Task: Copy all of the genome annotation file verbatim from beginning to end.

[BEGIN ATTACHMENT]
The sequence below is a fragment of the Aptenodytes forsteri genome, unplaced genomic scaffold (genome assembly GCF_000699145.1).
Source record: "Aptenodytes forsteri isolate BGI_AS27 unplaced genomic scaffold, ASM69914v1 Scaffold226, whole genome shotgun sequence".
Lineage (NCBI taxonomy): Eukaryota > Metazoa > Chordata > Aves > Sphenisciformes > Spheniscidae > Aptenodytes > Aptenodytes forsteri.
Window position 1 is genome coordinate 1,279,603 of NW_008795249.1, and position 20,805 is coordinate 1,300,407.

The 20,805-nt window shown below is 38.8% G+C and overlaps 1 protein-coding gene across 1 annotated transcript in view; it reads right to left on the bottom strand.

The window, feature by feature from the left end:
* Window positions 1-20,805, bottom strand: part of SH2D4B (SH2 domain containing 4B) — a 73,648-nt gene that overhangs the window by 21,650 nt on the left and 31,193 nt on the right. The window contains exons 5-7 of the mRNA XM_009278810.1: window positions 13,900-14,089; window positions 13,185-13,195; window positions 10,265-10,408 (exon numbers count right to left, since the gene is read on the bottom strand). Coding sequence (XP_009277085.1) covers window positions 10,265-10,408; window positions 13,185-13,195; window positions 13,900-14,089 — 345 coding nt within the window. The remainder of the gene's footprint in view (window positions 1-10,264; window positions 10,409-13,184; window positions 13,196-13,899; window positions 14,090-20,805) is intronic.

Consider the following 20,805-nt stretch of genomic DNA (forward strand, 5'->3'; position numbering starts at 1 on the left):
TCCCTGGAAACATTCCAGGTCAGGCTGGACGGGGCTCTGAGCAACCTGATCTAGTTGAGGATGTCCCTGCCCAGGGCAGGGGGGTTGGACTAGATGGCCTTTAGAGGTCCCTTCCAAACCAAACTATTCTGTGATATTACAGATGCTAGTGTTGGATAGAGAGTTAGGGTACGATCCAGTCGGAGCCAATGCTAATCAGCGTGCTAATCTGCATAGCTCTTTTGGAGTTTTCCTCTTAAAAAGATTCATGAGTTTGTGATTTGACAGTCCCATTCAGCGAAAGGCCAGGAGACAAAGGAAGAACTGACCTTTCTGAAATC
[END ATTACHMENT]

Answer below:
The sequence below is a fragment of the Aptenodytes forsteri genome, unplaced genomic scaffold (genome assembly GCF_000699145.1).
Source record: "Aptenodytes forsteri isolate BGI_AS27 unplaced genomic scaffold, ASM69914v1 Scaffold226, whole genome shotgun sequence".
Lineage (NCBI taxonomy): Eukaryota > Metazoa > Chordata > Aves > Sphenisciformes > Spheniscidae > Aptenodytes > Aptenodytes forsteri.
Window position 1 is genome coordinate 1,279,603 of NW_008795249.1, and position 20,805 is coordinate 1,300,407.

The 20,805-nt window shown below is 38.8% G+C and overlaps 1 protein-coding gene across 1 annotated transcript in view; it reads right to left on the bottom strand.

The window, feature by feature from the left end:
* Window positions 1-20,805, bottom strand: part of SH2D4B (SH2 domain containing 4B) — a 73,648-nt gene that overhangs the window by 21,650 nt on the left and 31,193 nt on the right. The window contains exons 5-7 of the mRNA XM_009278810.1: window positions 13,900-14,089; window positions 13,185-13,195; window positions 10,265-10,408 (exon numbers count right to left, since the gene is read on the bottom strand). Coding sequence (XP_009277085.1) covers window positions 10,265-10,408; window positions 13,185-13,195; window positions 13,900-14,089 — 345 coding nt within the window. The remainder of the gene's footprint in view (window positions 1-10,264; window positions 10,409-13,184; window positions 13,196-13,899; window positions 14,090-20,805) is intronic.

Consider the following 20,805-nt stretch of genomic DNA (forward strand, 5'->3'; position numbering starts at 1 on the left):
TCCCTGGAAACATTCCAGGTCAGGCTGGACGGGGCTCTGAGCAACCTGATCTAGTTGAGGATGTCCCTGCCCAGGGCAGGGGGGTTGGACTAGATGGCCTTTAGAGGTCCCTTCCAAACCAAACTATTCTGTGATATTACAGATGCTAGTGTTGGATAGAGAGTTAGGGTACGATCCAGTCGGAGCCAATGCTAATCAGCGTGCTAATCTGCATAGCTCTTTTGGAGTTTTCCTCTTAAAAAGATTCATGAGTTTGTGATTTGACAGTCCCATTCAGCGAAAGGCCAGGAGACAAAGGAAGAACTGACCTTTCTGAAATC